Electronic tongue tastes wine variety, vintage

Aug 04, 2008

You don't need a wine expert to identify a '74 Pinot Noir from Burgundy – a handheld "electronic tongue" devised by European scientists will tell you the grape variety and vintage at the press of a button.

Designed for quality control in the field, the device is made up of six sensors which detect substances characteristic of a certain wine variety. Components such as acid, sugar and alcohol can be measured by this detection, and from these parameters it can determine the age and variety of the wine.

The tongue was invented by Cecilia Jiménez-Jorquera and colleagues from the Barcelona Institute of Microelectronics, Spain, and is reported in the Royal Society of Chemistry journal The Analyst.

Wine industry specialists told the researchers they lacked a fast way to assess quality of wines – it takes a long time to send samples to a central laboratory for processing.

This new tongue is not only swift, but also portable, cheap to manufacture, and can be trained to "taste" new varieties as required.

Jiménez-Jorquera says "the device could be used to detect frauds committed regarding the vintage year of the wine, or the grape varieties used."

Source: Royal Society of Chemistry

Explore further: Liquid helium offers a fascinating new way to make charged molecules

add to favorites email to friend print save as pdf

Related Stories

Quantifying sensory data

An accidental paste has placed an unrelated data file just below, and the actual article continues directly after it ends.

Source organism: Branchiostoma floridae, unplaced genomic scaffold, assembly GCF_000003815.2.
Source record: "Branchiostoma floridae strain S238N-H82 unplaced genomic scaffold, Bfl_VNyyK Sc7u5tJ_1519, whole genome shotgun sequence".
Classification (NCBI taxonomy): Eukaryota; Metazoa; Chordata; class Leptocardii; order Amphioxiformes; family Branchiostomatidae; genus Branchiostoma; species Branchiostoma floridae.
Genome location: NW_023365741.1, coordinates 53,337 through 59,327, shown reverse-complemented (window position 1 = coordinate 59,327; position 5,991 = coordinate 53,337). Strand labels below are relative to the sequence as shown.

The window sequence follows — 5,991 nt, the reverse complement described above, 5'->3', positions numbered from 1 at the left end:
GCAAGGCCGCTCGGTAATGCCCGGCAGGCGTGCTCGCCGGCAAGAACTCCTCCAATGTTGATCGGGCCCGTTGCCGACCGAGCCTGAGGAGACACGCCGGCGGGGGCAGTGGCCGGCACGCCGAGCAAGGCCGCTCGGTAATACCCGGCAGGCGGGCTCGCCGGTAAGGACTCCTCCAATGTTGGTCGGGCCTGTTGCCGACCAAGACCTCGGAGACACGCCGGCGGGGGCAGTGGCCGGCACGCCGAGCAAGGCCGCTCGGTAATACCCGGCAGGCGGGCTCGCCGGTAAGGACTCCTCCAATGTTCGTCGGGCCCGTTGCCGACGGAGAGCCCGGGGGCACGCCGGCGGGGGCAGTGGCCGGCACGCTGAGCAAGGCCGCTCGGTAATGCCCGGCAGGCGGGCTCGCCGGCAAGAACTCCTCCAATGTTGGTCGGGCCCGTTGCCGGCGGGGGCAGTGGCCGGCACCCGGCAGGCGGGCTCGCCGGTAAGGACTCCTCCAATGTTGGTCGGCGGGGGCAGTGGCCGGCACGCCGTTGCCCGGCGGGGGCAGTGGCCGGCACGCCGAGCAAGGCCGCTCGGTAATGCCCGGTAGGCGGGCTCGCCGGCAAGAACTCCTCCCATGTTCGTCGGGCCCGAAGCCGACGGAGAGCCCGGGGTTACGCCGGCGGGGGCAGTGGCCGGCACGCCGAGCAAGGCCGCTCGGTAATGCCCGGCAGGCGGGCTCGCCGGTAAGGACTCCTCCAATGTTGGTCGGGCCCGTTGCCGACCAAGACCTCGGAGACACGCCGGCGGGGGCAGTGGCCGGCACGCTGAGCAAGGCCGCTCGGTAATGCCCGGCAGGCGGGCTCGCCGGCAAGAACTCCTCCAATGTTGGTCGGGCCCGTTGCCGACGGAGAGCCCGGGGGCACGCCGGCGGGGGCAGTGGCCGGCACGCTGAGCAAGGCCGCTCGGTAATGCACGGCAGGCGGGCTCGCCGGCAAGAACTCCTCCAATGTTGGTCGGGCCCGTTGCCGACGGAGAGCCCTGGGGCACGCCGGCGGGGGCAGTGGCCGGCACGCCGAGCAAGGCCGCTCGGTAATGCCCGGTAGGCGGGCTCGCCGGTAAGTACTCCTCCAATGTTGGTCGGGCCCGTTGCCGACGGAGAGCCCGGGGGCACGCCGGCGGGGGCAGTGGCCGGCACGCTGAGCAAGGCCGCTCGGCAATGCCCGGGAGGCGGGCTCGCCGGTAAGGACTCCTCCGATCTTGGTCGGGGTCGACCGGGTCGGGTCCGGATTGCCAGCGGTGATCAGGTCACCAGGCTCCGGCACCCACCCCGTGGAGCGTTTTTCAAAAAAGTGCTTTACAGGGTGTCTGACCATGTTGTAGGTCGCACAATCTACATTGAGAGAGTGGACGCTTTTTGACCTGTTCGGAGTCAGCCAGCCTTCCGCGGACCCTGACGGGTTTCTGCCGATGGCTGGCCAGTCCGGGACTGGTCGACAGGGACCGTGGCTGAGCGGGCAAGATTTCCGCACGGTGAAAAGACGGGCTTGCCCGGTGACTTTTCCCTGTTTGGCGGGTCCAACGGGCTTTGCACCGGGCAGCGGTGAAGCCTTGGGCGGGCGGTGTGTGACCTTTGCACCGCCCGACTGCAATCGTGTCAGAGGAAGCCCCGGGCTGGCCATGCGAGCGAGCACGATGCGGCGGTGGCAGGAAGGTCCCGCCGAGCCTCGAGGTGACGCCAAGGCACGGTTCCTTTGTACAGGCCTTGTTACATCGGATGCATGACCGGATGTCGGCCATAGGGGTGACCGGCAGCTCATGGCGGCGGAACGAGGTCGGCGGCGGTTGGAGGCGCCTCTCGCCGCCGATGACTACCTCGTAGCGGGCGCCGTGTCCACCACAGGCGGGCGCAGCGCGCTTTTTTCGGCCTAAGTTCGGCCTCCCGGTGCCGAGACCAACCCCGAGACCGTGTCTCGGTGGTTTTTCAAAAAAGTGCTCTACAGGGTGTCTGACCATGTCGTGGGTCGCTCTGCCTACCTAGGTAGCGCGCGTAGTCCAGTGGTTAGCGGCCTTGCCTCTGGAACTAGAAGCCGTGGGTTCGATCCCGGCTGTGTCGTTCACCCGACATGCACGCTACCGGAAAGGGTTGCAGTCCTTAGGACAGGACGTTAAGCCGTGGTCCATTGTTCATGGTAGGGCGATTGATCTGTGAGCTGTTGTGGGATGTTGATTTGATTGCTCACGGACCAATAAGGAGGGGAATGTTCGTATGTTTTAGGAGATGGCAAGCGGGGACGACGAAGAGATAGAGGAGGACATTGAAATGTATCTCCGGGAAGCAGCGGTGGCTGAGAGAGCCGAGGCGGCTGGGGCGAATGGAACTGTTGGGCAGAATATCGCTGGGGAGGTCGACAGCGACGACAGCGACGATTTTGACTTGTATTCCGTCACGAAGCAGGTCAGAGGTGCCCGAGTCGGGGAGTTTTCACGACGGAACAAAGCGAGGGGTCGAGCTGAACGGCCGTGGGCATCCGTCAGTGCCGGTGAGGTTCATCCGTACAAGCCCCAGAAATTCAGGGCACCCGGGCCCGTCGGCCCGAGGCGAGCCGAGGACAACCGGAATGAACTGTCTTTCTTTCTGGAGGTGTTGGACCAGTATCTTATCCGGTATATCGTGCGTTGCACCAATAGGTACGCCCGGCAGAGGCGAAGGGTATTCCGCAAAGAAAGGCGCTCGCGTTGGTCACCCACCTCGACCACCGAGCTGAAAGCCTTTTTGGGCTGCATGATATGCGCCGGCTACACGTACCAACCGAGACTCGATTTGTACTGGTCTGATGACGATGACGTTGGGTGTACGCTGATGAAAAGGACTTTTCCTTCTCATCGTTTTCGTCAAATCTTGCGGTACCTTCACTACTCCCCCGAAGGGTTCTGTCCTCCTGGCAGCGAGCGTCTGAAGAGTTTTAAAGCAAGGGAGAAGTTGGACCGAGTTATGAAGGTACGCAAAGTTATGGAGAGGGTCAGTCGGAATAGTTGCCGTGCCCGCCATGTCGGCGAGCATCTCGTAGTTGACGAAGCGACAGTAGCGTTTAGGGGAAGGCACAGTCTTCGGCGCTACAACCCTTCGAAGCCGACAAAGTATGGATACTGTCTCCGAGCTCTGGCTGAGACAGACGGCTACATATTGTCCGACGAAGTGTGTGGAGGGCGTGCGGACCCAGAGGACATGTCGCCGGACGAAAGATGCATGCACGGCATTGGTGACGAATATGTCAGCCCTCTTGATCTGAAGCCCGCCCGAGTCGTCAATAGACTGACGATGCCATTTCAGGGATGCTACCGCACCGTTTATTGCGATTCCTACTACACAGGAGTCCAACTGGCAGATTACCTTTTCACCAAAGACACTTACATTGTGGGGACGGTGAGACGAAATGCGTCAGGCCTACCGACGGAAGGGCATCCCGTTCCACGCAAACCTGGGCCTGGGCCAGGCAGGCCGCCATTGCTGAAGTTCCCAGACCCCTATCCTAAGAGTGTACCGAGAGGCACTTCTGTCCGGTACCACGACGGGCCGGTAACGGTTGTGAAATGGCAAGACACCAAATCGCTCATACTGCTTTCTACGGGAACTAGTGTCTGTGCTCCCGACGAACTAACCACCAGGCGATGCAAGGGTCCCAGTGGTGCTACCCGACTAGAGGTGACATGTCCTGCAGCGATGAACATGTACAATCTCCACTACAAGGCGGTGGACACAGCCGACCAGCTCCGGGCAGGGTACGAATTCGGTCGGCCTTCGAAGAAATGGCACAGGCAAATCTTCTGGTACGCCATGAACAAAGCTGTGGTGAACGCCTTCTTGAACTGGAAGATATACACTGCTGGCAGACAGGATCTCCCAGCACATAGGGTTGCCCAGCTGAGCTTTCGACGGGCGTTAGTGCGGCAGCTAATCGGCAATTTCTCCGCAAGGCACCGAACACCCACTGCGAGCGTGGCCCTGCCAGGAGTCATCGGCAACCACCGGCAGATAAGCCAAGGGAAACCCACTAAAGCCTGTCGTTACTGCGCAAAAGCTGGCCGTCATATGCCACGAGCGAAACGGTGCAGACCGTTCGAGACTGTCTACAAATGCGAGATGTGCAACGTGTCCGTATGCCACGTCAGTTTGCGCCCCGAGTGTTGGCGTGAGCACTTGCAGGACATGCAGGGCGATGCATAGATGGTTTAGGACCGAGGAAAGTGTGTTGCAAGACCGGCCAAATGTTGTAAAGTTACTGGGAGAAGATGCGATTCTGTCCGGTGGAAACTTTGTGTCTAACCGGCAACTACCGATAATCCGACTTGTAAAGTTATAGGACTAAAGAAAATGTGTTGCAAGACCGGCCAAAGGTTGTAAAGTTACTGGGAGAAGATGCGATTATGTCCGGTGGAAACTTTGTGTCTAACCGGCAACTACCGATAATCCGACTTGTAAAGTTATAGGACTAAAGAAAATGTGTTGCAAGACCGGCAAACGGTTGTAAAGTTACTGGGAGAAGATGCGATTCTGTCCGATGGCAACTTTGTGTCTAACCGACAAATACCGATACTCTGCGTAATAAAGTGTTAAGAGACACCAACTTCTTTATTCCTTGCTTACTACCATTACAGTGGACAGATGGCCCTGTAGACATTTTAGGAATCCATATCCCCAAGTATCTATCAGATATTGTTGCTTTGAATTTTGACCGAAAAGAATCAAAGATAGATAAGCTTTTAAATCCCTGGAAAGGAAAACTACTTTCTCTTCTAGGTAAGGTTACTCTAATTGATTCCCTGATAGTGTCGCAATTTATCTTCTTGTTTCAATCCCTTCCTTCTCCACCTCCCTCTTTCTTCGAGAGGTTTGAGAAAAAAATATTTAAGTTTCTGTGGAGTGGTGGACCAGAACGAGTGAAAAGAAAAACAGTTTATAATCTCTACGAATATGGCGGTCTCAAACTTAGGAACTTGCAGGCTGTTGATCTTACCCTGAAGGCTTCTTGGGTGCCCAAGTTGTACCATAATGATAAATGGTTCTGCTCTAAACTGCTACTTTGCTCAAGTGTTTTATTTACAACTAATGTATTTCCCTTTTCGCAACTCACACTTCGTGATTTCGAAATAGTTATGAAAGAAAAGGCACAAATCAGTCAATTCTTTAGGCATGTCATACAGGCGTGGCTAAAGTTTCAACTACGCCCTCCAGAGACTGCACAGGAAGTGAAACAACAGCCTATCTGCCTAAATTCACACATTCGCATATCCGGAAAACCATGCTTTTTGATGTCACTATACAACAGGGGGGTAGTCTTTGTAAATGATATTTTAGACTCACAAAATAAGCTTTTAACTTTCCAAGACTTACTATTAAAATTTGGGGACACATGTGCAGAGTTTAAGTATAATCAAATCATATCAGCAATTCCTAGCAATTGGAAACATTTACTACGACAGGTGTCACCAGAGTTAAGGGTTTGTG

Apr 02, 2014

Bite into a juicy pear or a spicy hot pepper, and thousands of electrical impulses race to your brain. Taste buds pick up signals for basic taste qualities like sweet and sour, and your tongue also senses ...

Scientists discover protein receptor for carbonation taste

Oct 15, 2009

(PhysOrg.com) -- In 1767, chemist Joseph Priestley stood in his laboratory one day with an idea to help English mariners stay healthy on long ocean voyages. He infused water with carbon dioxide to create an effervescent ...

Recommended for you

Amino acids key to new gold leaching process

Oct 24, 2014

Curtin University scientists have developed a gold and copper extraction process using an amino acid–hydrogen peroxide system, which could provide an environmentally friendly and cheaper alternative to ...

Researchers create designer 'barrel' proteins

Oct 23, 2014

Proteins are long linear molecules that fold up to form well-defined 3D shapes. These 3D molecular architectures are essential for biological functions such as the elasticity of skin, the digestion of food, ...

User comments : 1

Adjust slider to filter visible comments by rank

Display comments: newest first

DGBEACH
not rated yet Aug 04, 2008
Maybe now we'll know what that "special sauce" is in a BigMac! :)